Notable among the other amendments are the 13th, 14th, and 15th, which abolished slavery and declared former slaves citizens with the right to vote; the 17th, which provided for the direct election of US senators; and the 19th, which effected women’s suffrage.
The executive branch of the government is headed by the President, who must be a natural-born citizen of the United States, at least 35 years old, and a resident of the country for at least 14 years. The formal responsibilities of the President include those of chief executive, treaty maker, Commander-in-Chief of the army, and head of state. In practice, they have grown to include drafting legislation, formulating foreign policy, personal diplomacy, and leadership of his political party.
The President is elected for a term of four years and can only be reelected for one more term (22nd amendment – adopted after Franklin D. Roosevelt’s four successive terms). The President was originally intended to be little more than a ceremonial Head of State, as well as Commander-in-Chief of the armed forces, but the federal governments increasing involvement in the nations economic life and its prominent role in the international affairs, where secrecy and speed are often essential, has increased the importance of the Presidency over Congress.
The Presidential elections in the USA are held in two stages.The President is elected on the first Tuesday after the first Monday in November of a leap year and takes office at noon on January 20. The President is not elected directly, but by an Electoral College. The electors who actually choose the President are now completely pledged in advance to one person and their names have almost entirely disappeared from the ballot papers to be replaced by the names of the candidates themselves. The candidates who win the most votes within a state receive all its Electoral College votes, no matter how small the majority.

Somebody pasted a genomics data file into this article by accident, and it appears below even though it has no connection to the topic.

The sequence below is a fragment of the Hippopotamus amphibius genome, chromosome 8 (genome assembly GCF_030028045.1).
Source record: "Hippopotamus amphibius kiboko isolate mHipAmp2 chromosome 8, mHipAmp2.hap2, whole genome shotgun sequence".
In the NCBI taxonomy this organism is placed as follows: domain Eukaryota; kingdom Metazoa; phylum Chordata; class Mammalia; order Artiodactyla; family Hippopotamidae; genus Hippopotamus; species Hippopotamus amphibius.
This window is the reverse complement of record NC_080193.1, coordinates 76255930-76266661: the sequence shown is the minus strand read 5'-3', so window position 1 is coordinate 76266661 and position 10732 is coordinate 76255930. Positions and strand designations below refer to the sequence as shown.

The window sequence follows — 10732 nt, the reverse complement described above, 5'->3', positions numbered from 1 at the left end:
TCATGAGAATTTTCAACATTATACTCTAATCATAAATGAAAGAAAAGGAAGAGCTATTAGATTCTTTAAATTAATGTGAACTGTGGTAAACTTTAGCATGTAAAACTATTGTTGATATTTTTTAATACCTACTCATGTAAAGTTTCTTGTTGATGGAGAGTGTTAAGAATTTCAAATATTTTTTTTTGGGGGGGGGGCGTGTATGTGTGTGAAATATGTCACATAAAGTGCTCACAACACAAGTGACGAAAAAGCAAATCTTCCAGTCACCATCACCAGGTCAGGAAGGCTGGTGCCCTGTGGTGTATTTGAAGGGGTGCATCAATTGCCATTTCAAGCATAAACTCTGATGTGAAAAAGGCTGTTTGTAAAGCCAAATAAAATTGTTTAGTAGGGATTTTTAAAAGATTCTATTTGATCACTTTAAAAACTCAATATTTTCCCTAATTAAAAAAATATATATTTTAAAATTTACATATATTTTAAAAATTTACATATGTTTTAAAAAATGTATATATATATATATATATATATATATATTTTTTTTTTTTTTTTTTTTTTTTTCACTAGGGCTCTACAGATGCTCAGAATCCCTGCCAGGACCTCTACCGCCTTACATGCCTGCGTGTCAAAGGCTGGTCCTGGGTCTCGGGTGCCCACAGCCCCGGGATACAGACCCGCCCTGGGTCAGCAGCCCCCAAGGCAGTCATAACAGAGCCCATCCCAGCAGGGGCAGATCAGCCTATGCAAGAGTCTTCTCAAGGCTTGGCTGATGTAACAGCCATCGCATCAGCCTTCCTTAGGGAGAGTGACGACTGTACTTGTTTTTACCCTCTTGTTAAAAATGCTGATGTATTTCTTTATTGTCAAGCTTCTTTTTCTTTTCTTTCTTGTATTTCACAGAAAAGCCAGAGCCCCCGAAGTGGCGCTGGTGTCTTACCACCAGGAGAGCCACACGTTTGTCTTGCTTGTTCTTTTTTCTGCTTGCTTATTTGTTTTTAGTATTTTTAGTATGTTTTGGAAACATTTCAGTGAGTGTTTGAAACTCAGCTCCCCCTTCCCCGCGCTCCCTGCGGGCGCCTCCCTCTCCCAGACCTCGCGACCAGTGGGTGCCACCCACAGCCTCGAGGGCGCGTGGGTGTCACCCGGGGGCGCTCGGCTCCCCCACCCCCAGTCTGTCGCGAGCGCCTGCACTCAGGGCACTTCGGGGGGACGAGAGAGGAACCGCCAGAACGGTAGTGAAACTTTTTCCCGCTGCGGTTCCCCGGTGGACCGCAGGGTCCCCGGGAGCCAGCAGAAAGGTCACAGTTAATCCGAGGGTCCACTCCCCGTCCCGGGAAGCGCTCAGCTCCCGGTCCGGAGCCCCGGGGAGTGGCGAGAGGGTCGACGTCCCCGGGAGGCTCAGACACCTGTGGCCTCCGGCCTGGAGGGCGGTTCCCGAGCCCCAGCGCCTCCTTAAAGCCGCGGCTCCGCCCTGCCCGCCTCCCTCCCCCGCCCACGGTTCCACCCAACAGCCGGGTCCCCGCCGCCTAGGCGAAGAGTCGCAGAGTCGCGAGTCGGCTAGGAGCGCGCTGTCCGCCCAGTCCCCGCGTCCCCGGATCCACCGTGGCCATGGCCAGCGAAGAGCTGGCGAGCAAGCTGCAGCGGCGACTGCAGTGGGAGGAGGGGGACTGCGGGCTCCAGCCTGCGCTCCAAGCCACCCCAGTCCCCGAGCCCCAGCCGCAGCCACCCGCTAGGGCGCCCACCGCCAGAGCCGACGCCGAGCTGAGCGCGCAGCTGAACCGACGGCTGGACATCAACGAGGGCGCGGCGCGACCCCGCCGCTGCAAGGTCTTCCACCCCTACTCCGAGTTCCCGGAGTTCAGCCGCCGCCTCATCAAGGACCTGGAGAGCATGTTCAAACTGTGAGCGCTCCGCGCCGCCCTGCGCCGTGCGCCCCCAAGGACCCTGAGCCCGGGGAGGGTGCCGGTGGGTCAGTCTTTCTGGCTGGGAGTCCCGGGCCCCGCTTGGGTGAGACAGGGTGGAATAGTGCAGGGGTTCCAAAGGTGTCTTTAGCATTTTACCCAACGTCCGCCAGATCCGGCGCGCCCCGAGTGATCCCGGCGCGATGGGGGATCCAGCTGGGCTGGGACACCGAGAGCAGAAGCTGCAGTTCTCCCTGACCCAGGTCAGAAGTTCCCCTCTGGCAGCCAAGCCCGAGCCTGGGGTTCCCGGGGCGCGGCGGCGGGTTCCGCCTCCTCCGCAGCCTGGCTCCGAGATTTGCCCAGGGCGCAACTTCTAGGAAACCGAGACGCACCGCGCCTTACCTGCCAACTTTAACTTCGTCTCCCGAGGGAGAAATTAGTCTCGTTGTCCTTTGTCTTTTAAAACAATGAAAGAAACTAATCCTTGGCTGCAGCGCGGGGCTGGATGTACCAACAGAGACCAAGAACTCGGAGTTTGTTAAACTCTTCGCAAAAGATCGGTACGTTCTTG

The members of the Presidents Cabinet – the secretaries of State, Treasure, Interior, Agriculture, Commerce, Labor, Health and Human Services, Housing and Urban Development, Transportation, Education, Energy, and Veterans Affairs and the attorney general – are appointed by the President with the approval of the Senate; they are described in the 25th Amendment as «the principal officers of the executive departments» , but much power has come to be exercised by presidential aides who are not in the Cabinet. Thus, the Presidents Executive Office includes the Office of Management and Budget, the Council of Economic Advisers, and the National Security Council.
The President now proposes a full legislative program to Congress, although the President, the Cabinet and staff are not, and cannot be, members of Congress. This means that the various bills must be introduced into the House of Representatives or Senate by their members. The President is consequently completely powerless when faced by an uncooperative Congress. Given also the difficulties in ensuring that the laws passed are effectively implemented by the federal bureaucracy, it has been said that the Presidents only real power is the power to persuade.